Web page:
Insert your dubbing twister into the loop and twist the loop into a noodle shape.  The loop will tighten and trap the fibers into what appears to be a fuzzy chenille.
Once you have completed the twisting of your noodle (loop), start by wrapping it forward it forward one wrap in front of the other. Tip: After each wrap forward take your hand and sweep the fibers all rearward as you make the next wrap.  Everything should be in a swept back look as you go.  When you get to the rear of the bead make sure your last wrap is snug up against the bead.  Do a quick Whip Finish and cut your thread off.
The final step in the process is to use something to pick out the dubbing with.  You can use something as simple as a piece of velcro stuck on the end of a Popsicle stick or an old tooth brush.  What I use is a specific tool (I guess I am a gadget geek!).  This little tool has a bodkin on one end and a bore brush on the other.  Ideal and rigid for picking out the dubbing that was trapped as you wrapped it forward.   Don’t be afraid to give it a firm brushing and stroke those fibers rearward as you go.  Again, this is done after you have completed the fly and before you insert in your fly box or on the end of your line.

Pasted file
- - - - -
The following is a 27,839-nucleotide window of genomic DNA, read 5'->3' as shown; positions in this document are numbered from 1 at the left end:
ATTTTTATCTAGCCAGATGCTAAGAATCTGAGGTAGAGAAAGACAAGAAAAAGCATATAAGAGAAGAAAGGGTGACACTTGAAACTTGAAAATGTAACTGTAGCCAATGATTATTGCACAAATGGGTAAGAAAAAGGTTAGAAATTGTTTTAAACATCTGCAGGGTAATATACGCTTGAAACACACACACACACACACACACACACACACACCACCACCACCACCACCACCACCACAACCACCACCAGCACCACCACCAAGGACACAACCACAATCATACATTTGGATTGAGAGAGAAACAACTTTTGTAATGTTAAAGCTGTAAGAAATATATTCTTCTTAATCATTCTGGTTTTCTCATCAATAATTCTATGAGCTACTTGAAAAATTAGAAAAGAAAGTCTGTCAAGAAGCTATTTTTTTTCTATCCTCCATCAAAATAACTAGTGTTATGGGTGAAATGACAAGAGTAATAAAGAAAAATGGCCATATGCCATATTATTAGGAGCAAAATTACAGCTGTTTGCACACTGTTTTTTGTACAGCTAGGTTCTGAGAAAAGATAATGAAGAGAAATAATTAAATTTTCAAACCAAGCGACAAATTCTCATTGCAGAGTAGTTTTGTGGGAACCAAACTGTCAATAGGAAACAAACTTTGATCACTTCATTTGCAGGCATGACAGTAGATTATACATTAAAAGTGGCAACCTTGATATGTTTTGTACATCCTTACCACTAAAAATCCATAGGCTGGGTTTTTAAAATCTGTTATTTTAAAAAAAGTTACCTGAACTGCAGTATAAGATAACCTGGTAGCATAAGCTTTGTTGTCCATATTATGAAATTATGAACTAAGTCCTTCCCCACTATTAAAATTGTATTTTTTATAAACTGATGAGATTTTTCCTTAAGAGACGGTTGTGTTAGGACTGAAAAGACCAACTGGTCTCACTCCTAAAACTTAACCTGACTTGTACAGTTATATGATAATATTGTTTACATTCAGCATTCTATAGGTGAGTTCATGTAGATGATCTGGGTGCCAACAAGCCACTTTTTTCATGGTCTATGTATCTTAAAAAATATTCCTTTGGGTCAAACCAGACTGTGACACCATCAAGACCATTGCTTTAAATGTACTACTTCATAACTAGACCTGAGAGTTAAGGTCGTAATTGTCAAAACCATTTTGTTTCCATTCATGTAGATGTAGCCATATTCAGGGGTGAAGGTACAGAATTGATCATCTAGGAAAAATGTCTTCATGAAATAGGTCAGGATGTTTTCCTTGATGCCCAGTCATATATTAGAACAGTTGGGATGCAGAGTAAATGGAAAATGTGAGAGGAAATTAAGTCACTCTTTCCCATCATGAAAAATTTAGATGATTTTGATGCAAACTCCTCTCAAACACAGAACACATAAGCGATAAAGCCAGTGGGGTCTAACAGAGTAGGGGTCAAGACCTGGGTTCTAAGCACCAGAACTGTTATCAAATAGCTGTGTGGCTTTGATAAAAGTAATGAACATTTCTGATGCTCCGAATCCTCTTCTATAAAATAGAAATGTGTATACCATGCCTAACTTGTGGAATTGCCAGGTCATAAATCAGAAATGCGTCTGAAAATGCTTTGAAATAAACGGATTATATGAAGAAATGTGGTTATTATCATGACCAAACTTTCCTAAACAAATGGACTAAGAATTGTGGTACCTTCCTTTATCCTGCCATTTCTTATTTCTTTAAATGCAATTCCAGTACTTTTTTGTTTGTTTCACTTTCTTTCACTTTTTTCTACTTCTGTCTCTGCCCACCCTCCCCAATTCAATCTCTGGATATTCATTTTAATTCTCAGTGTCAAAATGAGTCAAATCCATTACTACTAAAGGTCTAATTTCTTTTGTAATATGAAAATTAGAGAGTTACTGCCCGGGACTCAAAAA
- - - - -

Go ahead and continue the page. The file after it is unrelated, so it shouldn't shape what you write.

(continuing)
I like to fish this pattern on an Intermediate to slow sinking line.  Let the fly sink for a bit and then begin hand twist retrieve.  Experiment with the speed of your retrieve.
This leech pattern as tied in a size 6, is a solid pattern for Smallmouth Bass, Largemouth Bass, and Trout!
If I want to fish them for Bluegill (deadly), I tie them on the same hook but a size 10.  I also tie them in some other color combinations.  I like the Canadian Brown, Canadian Black, Canadian Olive, again, from Arizona Simi-Seal Dubbing blend.  If your local shop doesn’t carry this product (they should), I like the full line offered by FlyFish Food.






  1. Mel, do you think other dubbings would work? Looks like a great fly, I just have so much dubbing already I'd love to use that first. Looks like it would just wiggle great in the water! Thanks for sharing!